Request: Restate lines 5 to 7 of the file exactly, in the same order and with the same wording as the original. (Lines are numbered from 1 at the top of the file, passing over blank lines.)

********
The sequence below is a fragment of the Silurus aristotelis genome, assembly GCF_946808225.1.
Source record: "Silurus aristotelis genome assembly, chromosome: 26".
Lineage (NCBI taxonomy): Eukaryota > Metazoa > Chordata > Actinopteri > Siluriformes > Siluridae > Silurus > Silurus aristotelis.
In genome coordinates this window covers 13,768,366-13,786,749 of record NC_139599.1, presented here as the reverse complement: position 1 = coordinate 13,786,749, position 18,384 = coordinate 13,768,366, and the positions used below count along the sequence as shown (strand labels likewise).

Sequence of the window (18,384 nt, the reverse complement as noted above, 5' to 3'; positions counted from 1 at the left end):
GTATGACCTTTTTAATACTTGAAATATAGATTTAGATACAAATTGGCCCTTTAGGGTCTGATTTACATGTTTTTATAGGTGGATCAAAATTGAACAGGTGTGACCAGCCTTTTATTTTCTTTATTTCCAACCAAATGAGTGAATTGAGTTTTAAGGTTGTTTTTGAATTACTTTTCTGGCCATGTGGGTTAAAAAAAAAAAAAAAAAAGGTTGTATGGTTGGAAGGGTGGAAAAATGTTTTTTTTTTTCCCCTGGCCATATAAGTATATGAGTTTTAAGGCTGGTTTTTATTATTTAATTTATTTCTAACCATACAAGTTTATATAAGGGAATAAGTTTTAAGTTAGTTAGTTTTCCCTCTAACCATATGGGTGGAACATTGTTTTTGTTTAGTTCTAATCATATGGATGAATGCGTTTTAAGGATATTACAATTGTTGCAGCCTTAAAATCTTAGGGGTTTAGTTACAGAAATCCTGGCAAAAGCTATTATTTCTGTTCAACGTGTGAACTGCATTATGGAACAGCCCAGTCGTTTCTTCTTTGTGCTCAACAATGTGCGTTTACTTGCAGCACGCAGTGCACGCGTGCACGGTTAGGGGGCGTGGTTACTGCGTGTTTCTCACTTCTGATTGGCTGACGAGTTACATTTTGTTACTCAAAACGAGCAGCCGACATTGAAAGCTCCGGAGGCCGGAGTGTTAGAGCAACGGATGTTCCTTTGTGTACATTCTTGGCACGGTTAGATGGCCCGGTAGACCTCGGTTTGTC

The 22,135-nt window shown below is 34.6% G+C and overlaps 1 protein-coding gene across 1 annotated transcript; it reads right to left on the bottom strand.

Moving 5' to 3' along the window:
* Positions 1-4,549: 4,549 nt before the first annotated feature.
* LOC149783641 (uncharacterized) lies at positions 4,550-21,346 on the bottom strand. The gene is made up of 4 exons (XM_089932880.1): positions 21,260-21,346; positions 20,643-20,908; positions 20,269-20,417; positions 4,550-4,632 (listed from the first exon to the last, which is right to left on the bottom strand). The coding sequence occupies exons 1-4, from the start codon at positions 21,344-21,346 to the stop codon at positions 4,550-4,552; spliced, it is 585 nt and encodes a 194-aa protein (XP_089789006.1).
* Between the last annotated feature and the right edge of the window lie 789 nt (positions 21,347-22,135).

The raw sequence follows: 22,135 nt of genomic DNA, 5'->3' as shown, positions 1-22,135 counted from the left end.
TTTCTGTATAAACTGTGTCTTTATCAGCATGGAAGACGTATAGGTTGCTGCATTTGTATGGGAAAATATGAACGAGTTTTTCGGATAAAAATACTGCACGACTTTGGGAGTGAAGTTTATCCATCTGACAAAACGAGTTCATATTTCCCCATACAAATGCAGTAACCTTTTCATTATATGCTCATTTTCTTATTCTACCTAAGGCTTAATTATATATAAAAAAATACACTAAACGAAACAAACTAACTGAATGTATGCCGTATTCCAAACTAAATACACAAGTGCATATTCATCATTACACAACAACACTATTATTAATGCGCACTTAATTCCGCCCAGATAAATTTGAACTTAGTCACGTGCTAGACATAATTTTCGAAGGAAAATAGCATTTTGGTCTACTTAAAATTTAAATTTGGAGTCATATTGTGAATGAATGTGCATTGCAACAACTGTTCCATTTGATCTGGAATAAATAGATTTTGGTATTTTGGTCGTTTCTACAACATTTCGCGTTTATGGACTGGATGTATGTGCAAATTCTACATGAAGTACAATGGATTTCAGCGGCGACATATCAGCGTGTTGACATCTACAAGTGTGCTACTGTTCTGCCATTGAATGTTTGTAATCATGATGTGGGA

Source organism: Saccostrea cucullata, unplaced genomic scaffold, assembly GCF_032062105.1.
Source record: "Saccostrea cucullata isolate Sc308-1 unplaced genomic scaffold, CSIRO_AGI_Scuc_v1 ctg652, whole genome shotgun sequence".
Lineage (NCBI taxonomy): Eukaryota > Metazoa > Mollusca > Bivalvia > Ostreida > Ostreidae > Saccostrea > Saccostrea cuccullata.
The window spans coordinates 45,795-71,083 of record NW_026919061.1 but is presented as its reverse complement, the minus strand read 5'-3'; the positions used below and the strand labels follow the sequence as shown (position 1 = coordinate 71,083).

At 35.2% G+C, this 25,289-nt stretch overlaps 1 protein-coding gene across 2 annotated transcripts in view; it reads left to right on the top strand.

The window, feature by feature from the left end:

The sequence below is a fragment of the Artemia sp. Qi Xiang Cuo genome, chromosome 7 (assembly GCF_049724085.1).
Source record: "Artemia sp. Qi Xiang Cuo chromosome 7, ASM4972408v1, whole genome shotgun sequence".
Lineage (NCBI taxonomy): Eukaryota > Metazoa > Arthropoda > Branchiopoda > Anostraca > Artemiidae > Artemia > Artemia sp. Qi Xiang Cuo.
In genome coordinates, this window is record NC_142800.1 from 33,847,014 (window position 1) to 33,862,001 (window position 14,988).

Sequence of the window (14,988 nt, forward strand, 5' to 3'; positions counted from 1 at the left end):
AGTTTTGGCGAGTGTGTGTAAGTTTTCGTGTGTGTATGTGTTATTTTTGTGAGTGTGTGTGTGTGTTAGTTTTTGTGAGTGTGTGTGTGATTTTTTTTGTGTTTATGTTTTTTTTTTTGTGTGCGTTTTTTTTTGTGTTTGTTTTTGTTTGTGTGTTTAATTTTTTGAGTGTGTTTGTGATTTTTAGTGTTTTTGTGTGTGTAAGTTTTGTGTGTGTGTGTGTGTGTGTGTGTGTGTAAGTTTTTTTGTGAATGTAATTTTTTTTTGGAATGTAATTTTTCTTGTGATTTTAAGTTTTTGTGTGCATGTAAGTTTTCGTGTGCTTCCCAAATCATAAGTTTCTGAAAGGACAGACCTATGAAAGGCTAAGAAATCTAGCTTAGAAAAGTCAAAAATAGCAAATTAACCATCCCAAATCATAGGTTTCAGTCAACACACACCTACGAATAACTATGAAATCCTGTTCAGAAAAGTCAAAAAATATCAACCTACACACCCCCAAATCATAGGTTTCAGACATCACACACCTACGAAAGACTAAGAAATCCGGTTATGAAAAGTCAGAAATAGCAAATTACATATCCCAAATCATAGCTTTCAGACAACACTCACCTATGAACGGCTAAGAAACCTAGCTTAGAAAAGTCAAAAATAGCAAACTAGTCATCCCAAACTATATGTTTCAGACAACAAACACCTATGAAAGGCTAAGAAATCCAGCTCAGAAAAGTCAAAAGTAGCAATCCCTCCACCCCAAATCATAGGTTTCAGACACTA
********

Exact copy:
Sequence of the window (18,384 nt, the reverse complement as noted above, 5' to 3'; positions counted from 1 at the left end):
GTATGACCTTTTTAATACTTGAAATATAGATTTAGATACAAATTGGCCCTTTAGGGTCTGATTTACATGTTTTTATAGGTGGATCAAAATTGAACAGGTGTGACCAGCCTTTTATTTTCTTTATTTCCAACCAAATGAGTGAATTGAGTTTTAAGGTTGTTTTTGAATTACTTTTCTGGCCATGTGGGTTAAAAAAAAAAAAAAAAAAGGTTGTATGGTTGGAAGGGTGGAAAAATGTTTTTTTTTTTCCCCTGGCCATATAAGTATATGAGTTTTAAGGCTGGTTTTTATTATTTAATTTATTTCTAACCATACAAGTTTATATAAGGGAATAAGTTTTAAGTTAGTTAGTTTTCCCTCTAACCATATGGGTGGAACATTGTTTTTGTTTAGTTCTAATCATATGGATGAATGCGTTTTAAGGATATTACAATTGTTGCAGCCTTAAAATCTTAGGGGTTTAGTTACAGAAATCCTGGCAAAAGCTATTATTTCTGTTCAACGTGTGAACTGCATTATGGAACAGCCCAGTCGTTTCTTCTTTGTGCTCAACAATGTGCGTTTACTTGCAGCACGCAGTGCACGCGTGCACGGTTAGGGGGCGTGGTTACTGCGTGTTTCTCACTTCTGATTGGCTGACGAGTTACATTTTGTTACTCAAAACGAGCAGCCGACATTGAAAGCTCCGGAGGCCGGAGTGTTAGAGCAACGGATGTTCCTTTGTGTACATTCTTGGCACGGTTAGATGGCCCGGTAGACCTCGGTTTGTC

The 22,135-nt window shown below is 34.6% G+C and overlaps 1 protein-coding gene across 1 annotated transcript; it reads right to left on the bottom strand.